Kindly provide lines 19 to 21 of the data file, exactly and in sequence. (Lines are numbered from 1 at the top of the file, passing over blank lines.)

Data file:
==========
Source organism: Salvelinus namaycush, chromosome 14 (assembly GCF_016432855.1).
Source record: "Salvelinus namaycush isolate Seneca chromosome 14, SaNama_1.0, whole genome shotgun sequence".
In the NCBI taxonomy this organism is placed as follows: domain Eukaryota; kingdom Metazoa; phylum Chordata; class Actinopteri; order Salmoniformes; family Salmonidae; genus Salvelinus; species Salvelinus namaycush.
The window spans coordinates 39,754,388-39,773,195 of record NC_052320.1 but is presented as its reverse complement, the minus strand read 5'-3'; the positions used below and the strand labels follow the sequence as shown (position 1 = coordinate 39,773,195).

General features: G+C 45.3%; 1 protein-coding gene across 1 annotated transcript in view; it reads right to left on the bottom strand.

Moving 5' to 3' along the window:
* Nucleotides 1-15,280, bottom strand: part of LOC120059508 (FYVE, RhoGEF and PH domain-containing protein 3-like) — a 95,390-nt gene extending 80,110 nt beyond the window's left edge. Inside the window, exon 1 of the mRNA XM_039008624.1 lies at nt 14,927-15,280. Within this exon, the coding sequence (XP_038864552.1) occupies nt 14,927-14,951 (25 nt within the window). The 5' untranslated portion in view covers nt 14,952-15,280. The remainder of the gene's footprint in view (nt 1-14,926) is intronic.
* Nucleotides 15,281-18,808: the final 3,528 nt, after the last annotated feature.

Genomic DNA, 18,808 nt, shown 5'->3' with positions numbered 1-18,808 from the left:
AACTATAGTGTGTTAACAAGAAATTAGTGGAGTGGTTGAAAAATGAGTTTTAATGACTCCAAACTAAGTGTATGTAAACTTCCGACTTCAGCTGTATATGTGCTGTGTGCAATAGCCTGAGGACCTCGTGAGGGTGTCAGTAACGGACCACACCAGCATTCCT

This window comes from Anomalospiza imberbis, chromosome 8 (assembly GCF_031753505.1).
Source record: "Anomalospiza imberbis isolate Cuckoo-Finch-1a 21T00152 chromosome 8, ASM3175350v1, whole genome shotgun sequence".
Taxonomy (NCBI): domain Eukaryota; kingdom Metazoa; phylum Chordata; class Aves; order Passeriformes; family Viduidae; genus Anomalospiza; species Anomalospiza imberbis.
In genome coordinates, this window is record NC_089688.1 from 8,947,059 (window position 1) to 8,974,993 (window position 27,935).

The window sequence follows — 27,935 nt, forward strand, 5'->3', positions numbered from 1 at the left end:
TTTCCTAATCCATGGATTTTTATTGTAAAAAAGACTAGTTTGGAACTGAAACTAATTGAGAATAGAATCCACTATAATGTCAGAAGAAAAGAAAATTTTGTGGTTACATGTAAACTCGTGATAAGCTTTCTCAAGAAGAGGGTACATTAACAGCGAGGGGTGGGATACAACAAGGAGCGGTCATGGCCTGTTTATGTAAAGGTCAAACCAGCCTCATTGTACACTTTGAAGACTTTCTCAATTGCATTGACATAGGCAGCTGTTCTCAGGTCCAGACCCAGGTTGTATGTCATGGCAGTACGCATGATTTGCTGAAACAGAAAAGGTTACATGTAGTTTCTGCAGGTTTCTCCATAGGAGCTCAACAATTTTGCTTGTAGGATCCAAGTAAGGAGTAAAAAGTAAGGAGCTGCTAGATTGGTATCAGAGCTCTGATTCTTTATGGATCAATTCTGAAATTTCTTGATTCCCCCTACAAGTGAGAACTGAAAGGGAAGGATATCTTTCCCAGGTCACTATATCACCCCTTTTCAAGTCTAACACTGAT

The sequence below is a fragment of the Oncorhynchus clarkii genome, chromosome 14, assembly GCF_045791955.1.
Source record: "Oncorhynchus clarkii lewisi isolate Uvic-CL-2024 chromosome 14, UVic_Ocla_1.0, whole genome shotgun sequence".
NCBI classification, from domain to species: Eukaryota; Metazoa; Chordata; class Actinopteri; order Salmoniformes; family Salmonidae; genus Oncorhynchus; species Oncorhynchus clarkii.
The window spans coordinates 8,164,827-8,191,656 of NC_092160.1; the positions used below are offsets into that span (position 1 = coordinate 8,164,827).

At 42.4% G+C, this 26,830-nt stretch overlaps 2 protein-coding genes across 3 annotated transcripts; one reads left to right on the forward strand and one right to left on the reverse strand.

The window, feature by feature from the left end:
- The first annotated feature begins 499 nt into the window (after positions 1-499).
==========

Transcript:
NCBI classification, from domain to species: Eukaryota; Metazoa; Chordata; class Actinopteri; order Salmoniformes; family Salmonidae; genus Oncorhynchus; species Oncorhynchus clarkii.
The window spans coordinates 8,164,827-8,191,656 of NC_092160.1; the positions used below are offsets into that span (position 1 = coordinate 8,164,827).

At 42.4% G+C, this 26,830-nt stretch overlaps 2 protein-coding genes across 3 annotated transcripts; one reads left to right on the forward strand and one right to left on the reverse strand.